“It feels very strange maybe because not many time ago I walked on the streets, walked in this place. It’s not just about Konstantinovka, Chasiv Yar, Novodmytrivka, Bakhmut. It’s very strange to see this place at war.”

Mark, 21, says he joined up a few months after the Russian invasion started last year. He says he’s learnt the art of making and priming the kamikaze drones on the job.

He motions for me to sit down and shows me in detail how he sets the explosives up. He attaches wires, tiny batteries, and a simple triggering device that blinks a red light, before turning solid, signalling the charge is set.

“It’s like Hollywood,” he tells me, laughing.

Holding the tube, he slowly moves it in the air, simulating it is flying, and then smashes it into the wall.

I jump.

It may not be armed but it’s still a tube of high explosives and fragments.

He, just like the others watching on as we chat, says they have no choice but to fight even if it’s a bit scary.

“You have the explosions in your hands, just like this blinking LED, and you know, this can just like boom in your hands and just like that, it sends you to the grave,” he tells me.

“But I’m happy, it’s like absurdity of our life because it’s scary, and everyone who tells you that it’s not scary, it’s like b******t.

“It’s scary, it’s scary to attach the bomb, scary to just, like, land and just like do all these things. But you know your motivation, you know what’s behind you is just like a nightmare.”

The dedication, determination and complete absence of fear are all the more disturbing to me because I can’t help but think that they’re mainly younger than my own children, yet every day they risk their lives to kill Russian soldiers.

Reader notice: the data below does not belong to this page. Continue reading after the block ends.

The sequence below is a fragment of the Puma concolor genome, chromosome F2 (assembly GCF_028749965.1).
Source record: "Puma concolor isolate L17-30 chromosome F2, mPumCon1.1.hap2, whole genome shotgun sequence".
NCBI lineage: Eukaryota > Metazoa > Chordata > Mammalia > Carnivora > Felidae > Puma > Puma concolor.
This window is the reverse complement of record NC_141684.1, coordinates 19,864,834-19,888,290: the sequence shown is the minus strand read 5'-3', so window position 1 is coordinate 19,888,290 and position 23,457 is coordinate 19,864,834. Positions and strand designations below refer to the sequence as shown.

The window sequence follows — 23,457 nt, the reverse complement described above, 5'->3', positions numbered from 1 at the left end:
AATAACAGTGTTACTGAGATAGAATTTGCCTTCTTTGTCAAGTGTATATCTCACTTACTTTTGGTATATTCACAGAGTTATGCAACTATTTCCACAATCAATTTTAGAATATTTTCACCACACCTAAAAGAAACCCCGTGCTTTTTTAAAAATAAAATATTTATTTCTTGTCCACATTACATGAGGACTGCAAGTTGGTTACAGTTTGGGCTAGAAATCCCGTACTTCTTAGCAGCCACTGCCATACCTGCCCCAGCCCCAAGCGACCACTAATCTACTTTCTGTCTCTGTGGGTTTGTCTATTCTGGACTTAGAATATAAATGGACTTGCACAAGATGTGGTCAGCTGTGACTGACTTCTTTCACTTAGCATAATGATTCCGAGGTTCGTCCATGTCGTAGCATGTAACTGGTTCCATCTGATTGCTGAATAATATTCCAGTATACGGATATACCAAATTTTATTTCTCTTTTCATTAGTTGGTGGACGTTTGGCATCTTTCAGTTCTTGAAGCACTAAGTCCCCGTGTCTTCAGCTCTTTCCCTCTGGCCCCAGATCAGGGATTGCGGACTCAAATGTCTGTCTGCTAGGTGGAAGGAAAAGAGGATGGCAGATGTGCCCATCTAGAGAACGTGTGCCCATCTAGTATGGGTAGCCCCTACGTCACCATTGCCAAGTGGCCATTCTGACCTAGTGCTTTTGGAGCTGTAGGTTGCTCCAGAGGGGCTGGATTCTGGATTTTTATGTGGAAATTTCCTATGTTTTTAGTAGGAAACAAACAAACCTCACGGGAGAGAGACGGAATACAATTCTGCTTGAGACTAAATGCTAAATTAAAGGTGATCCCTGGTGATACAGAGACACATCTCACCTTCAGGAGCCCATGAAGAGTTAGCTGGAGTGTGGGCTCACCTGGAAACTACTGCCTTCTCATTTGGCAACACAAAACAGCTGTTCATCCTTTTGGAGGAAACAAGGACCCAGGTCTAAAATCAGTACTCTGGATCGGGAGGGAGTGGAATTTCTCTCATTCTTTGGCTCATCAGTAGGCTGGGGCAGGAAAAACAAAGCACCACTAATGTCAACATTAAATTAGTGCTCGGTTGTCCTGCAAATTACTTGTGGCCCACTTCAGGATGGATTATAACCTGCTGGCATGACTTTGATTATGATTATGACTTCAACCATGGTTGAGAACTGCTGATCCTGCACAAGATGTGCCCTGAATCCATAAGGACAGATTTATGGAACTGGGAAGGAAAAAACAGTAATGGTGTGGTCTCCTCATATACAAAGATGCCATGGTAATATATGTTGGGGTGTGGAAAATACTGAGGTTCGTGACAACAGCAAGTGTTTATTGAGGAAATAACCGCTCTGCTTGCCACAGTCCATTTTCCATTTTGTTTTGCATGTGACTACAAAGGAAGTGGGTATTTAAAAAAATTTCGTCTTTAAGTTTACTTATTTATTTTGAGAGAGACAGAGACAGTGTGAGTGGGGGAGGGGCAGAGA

At their headquarters, a young woman in her early 20s with dyed-blue hair stares intently at her computer.

Above her and on three walls are large monitors with a mosaic of screens.

They are live drone feeds of the Bakhmut battlefield. They pass real-time information to the soldiers fighting on the ground. They can see the Russian soldiers and they can warn the Ukrainian units of their movements.

We can’t film the feeds because of operational security, but one of the soldiers, Artem, shows me what is happening – and explains Russia’s tactics as we watch.

“The main purpose now is to make sure that we can hold the city, and we won’t give up our flanks because Russians are trying to come around, you see here?” he says, pointing at the screen.

“They are trying to breach us everywhere, like their tactics right now is to constantly attack from every direction.”

When artillery or mortars can’t be used because of the danger of friendly fire they call up Anna’s team and send them to the front to carry out a focused hit.

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This is a full-on military unit involved in a deadly war, yet one can’t forget their age.

While we filmed, I could smell a bag of popcorn heating up in the microwave. Like any youngster anywhere in the world perhaps, they like munching on popcorn while working away.

It really is heartbreaking to me.

This generation is now at war and shouldn’t be, but then again, everyone in Ukraine is now.

Stuart Ramsay reports from eastern Ukraine with camera operator Toby Nash, and producers Dominique Van Heerden, Artem Lysak, and Nick Davenport.